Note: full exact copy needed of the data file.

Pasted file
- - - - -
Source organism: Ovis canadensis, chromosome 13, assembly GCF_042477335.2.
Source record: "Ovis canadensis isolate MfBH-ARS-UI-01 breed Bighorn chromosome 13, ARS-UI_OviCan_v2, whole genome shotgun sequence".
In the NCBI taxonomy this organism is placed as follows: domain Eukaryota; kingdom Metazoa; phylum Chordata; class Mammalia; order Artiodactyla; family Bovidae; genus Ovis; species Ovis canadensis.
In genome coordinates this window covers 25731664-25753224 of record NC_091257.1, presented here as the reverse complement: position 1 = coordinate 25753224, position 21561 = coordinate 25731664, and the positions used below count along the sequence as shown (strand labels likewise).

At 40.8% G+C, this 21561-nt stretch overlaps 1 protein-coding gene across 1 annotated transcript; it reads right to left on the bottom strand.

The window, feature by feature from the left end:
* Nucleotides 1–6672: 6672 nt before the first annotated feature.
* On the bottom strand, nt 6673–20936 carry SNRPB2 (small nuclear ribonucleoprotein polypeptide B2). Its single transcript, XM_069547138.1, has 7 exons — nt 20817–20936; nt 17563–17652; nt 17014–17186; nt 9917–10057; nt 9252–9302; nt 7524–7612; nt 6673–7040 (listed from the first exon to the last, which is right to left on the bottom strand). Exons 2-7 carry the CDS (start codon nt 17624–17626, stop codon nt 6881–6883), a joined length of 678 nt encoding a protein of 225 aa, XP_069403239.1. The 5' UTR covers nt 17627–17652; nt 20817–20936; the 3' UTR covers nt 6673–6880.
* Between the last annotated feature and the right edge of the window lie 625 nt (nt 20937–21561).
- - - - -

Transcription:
Source organism: Ovis canadensis, chromosome 13, assembly GCF_042477335.2.
Source record: "Ovis canadensis isolate MfBH-ARS-UI-01 breed Bighorn chromosome 13, ARS-UI_OviCan_v2, whole genome shotgun sequence".
In the NCBI taxonomy this organism is placed as follows: domain Eukaryota; kingdom Metazoa; phylum Chordata; class Mammalia; order Artiodactyla; family Bovidae; genus Ovis; species Ovis canadensis.
In genome coordinates this window covers 25731664-25753224 of record NC_091257.1, presented here as the reverse complement: position 1 = coordinate 25753224, position 21561 = coordinate 25731664, and the positions used below count along the sequence as shown (strand labels likewise).

At 40.8% G+C, this 21561-nt stretch overlaps 1 protein-coding gene across 1 annotated transcript; it reads right to left on the bottom strand.

The window, feature by feature from the left end:
* Nucleotides 1–6672: 6672 nt before the first annotated feature.
* On the bottom strand, nt 6673–20936 carry SNRPB2 (small nuclear ribonucleoprotein polypeptide B2). Its single transcript, XM_069547138.1, has 7 exons — nt 20817–20936; nt 17563–17652; nt 17014–17186; nt 9917–10057; nt 9252–9302; nt 7524–7612; nt 6673–7040 (listed from the first exon to the last, which is right to left on the bottom strand). Exons 2-7 carry the CDS (start codon nt 17624–17626, stop codon nt 6881–6883), a joined length of 678 nt encoding a protein of 225 aa, XP_069403239.1. The 5' UTR covers nt 17627–17652; nt 20817–20936; the 3' UTR covers nt 6673–6880.
* Between the last annotated feature and the right edge of the window lie 625 nt (nt 20937–21561).